The Pittsburgh MotoAmerica round got off to a somber start last weekend when racers and teams learned that Brian Drebber, the popular series announcer, was killed while riding from his home in Georgia to the airport. Brian was on the way to Pittsburgh to call the races when he collided with a deer.
Drebber was certainly not the first very experienced rider to be taken out by a deer strike. Larry Grodsky, who wrote the "Stayin’ Safe" column in Rider magazine for decades, also died after a collision with a deer in Texas.
I lived in Alberta and worked in Canada’s Rocky Mountain national parks for a few years, amidst one of the world’s most abundant and diverse deer populations. So I know from experience that some deer collisions are practically impossible to avoid. But, as we’re about to enter the highest-risk season for deer strikes, now’s a good time to review best practices.
There are five main American deer species. In the order you’re likely to see them on roadsides, whitetail deer predominate, followed by mule deer, elk and moose; unless you’re riding in very remote terrain, you won’t encounter caribou.
Around 100 years ago, whitetails were hunted to near extinction, but the advent of modern wildlife management practices, the near eradication of predators like wolves and mountain lions and, more recently, a decrease in sport and subsistence hunting, all conspired to create a deer population boom in the 20th century. About 30 million deer now live in the United States — almost as many as there were before the arrival of European settlers.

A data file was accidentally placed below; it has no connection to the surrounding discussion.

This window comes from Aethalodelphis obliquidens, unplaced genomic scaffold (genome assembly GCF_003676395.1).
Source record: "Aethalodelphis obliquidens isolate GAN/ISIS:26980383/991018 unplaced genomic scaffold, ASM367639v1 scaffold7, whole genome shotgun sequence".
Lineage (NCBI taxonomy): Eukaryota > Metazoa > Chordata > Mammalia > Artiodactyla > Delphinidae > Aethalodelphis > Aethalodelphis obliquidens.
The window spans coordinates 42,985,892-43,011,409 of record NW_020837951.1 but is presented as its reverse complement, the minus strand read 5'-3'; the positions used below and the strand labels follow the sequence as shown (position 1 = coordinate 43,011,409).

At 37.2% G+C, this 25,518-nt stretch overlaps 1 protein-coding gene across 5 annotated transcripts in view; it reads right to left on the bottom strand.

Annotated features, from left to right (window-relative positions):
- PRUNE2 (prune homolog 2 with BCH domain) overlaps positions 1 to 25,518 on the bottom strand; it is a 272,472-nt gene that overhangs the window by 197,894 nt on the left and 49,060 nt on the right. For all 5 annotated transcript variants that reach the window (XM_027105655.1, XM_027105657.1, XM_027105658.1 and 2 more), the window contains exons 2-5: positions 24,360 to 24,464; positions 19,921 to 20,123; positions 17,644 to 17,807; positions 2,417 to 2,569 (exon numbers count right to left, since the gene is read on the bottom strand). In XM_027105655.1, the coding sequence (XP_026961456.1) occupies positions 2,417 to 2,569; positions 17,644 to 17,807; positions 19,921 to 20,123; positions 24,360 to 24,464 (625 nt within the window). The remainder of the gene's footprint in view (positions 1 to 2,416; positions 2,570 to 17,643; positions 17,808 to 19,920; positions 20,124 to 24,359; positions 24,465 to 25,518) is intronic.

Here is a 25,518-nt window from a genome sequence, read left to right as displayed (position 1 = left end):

That’s a lot of deer, and they adapt remarkably well to living in close proximity to people. As anyone with a vegetable garden knows, you’re now as likely to encounter deer in the suburbs as you are when riding in the country. The unlucky guy in the video below found out not only that you don't have to be in the country to hit a deer, but also that it can happen in your first minute of having a motorcycle license.
According to the Insurance Institute for Highway Safety, the five states with the highest risk of deer strikes are West Virginia, Montana, Pennsylvania, Iowa, and South Dakota. As that list suggests, there’s not any particular region of the country where you’re safe. According to State Farm, one out of every 41 West Virginia customers filed a deer strike claim in 2016!
Unfortunately and unsurprisingly, motorcycle riders are far more likely to be injured in a deer strike than are car drivers. I’ve seen data gathered by the Michigan DOT that suggests about three quarters of motorcycle-deer collisions result in injury to the rider and/or passenger. When they studied deer strikes in 2009, all nine fatalities in Michigan were motorcyclists. According to the AAA, motorcycles — which account for less than one percent of vehicle miles traveled — account for 70 percent of deer-strike fatalities. Ouch.
So, what can you do to reduce the chance that you’ll become such as statistic?
Think like a hunter
You know who is rarely surprised by deer on the roads? Hunters, because they know where deer can be expected, and watch for them. If you’re going to ride in deer country — which basically means, if you’re going to ride anywhere that’s actually fun — you should learn to think like a hunter.
I’m not kidding. Like Field & Stream on Facebook and read their deer hunting tips. Even better, take a hunter education course and start hunting (as they say, If you’re not part of the solution, you’re part of the problem).
Deer populations peak in the spring, but the risk of hitting them on the road peaks in October, November, and December, during the annual rut. Deer are on the move at this time of year. It’s also the time of year when mature adults weigh the most, making collisions that much worse.